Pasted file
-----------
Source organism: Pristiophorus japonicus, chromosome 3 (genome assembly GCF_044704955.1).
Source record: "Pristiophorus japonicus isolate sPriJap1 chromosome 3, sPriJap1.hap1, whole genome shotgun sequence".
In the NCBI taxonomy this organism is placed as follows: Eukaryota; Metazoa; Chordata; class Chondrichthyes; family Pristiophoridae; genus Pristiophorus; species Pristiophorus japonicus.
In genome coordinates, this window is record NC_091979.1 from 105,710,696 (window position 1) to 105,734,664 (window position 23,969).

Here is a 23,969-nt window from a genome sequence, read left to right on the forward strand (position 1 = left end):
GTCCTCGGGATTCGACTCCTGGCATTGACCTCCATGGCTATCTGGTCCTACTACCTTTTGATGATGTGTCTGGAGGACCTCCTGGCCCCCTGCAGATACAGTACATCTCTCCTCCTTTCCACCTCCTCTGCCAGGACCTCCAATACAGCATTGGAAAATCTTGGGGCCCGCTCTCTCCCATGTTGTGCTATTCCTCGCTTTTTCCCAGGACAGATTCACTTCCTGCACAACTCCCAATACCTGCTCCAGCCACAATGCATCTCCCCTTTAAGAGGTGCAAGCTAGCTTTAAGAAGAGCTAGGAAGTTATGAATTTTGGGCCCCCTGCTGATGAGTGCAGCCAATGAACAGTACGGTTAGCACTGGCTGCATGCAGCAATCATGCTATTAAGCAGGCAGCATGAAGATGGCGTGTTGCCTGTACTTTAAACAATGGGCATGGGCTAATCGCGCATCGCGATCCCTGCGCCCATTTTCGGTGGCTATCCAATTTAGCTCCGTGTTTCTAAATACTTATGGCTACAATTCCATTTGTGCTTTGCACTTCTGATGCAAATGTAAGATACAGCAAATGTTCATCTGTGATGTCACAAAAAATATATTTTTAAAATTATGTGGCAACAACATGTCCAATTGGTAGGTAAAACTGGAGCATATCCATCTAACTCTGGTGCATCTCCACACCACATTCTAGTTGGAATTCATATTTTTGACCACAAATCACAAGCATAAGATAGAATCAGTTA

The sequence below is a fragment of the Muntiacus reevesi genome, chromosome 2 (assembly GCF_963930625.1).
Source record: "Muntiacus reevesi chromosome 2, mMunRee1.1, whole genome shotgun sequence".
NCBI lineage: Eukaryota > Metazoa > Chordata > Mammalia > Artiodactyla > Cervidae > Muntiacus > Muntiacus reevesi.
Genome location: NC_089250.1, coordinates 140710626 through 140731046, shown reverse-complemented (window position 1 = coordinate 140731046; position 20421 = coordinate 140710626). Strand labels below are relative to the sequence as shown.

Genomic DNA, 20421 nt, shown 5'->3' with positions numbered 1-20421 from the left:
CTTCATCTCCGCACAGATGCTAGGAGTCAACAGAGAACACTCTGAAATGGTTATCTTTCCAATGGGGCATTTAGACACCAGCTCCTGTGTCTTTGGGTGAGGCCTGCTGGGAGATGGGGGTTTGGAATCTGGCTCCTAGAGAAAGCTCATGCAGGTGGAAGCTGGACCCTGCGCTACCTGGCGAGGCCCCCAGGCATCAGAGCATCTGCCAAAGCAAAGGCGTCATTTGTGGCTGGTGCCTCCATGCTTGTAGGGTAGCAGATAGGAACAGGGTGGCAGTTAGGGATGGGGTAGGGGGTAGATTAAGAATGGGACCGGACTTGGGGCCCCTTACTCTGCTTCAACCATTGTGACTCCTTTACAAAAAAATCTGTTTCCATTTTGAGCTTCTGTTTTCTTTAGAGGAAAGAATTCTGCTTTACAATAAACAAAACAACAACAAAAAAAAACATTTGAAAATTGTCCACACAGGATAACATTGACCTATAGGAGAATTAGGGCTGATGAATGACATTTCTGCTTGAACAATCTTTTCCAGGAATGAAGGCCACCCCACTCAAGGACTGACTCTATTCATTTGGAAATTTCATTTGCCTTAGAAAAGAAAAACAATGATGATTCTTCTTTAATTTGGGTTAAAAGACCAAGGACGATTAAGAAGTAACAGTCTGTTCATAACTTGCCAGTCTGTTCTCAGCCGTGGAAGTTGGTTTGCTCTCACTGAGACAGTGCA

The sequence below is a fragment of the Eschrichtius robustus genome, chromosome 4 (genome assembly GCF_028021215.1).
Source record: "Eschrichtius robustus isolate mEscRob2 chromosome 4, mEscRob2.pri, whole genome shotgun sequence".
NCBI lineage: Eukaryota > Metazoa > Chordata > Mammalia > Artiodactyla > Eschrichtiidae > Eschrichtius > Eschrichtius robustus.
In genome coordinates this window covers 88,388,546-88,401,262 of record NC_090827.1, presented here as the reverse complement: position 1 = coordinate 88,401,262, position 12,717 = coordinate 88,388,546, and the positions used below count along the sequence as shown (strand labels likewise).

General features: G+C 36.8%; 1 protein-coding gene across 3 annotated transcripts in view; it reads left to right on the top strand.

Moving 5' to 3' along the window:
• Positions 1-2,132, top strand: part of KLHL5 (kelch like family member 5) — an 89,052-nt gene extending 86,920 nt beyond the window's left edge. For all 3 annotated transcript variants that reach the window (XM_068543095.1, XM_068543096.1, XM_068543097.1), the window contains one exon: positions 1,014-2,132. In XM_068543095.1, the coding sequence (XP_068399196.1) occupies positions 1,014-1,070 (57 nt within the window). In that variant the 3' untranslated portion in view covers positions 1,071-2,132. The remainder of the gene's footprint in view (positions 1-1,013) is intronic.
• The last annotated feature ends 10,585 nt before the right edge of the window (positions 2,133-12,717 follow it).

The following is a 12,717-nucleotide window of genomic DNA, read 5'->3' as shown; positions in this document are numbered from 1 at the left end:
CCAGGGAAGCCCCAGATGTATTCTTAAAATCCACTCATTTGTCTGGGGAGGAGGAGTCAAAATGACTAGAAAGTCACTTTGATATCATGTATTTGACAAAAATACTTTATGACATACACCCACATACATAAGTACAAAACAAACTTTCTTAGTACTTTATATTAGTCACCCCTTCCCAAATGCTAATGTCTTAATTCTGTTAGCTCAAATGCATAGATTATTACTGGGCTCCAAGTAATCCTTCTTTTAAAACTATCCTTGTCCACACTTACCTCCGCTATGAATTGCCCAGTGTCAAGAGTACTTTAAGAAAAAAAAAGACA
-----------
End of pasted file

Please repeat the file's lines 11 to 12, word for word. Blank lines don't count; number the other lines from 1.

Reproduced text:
Genomic DNA, 20421 nt, shown 5'->3' with positions numbered 1-20421 from the left:
CTTCATCTCCGCACAGATGCTAGGAGTCAACAGAGAACACTCTGAAATGGTTATCTTTCCAATGGGGCATTTAGACACCAGCTCCTGTGTCTTTGGGTGAGGCCTGCTGGGAGATGGGGGTTTGGAATCTGGCTCCTAGAGAAAGCTCATGCAGGTGGAAGCTGGACCCTGCGCTACCTGGCGAGGCCCCCAGGCATCAGAGCATCTGCCAAAGCAAAGGCGTCATTTGTGGCTGGTGCCTCCATGCTTGTAGGGTAGCAGATAGGAACAGGGTGGCAGTTAGGGATGGGGTAGGGGGTAGATTAAGAATGGGACCGGACTTGGGGCCCCTTACTCTGCTTCAACCATTGTGACTCCTTTACAAAAAAATCTGTTTCCATTTTGAGCTTCTGTTTTCTTTAGAGGAAAGAATTCTGCTTTACAATAAACAAAACAACAACAAAAAAAAACATTTGAAAATTGTCCACACAGGATAACATTGACCTATAGGAGAATTAGGGCTGATGAATGACATTTCTGCTTGAACAATCTTTTCCAGGAATGAAGGCCACCCCACTCAAGGACTGACTCTATTCATTTGGAAATTTCATTTGCCTTAGAAAAGAAAAACAATGATGATTCTTCTTTAATTTGGGTTAAAAGACCAAGGACGATTAAGAAGTAACAGTCTGTTCATAACTTGCCAGTCTGTTCTCAGCCGTGGAAGTTGGTTTGCTCTCACTGAGACAGTGCA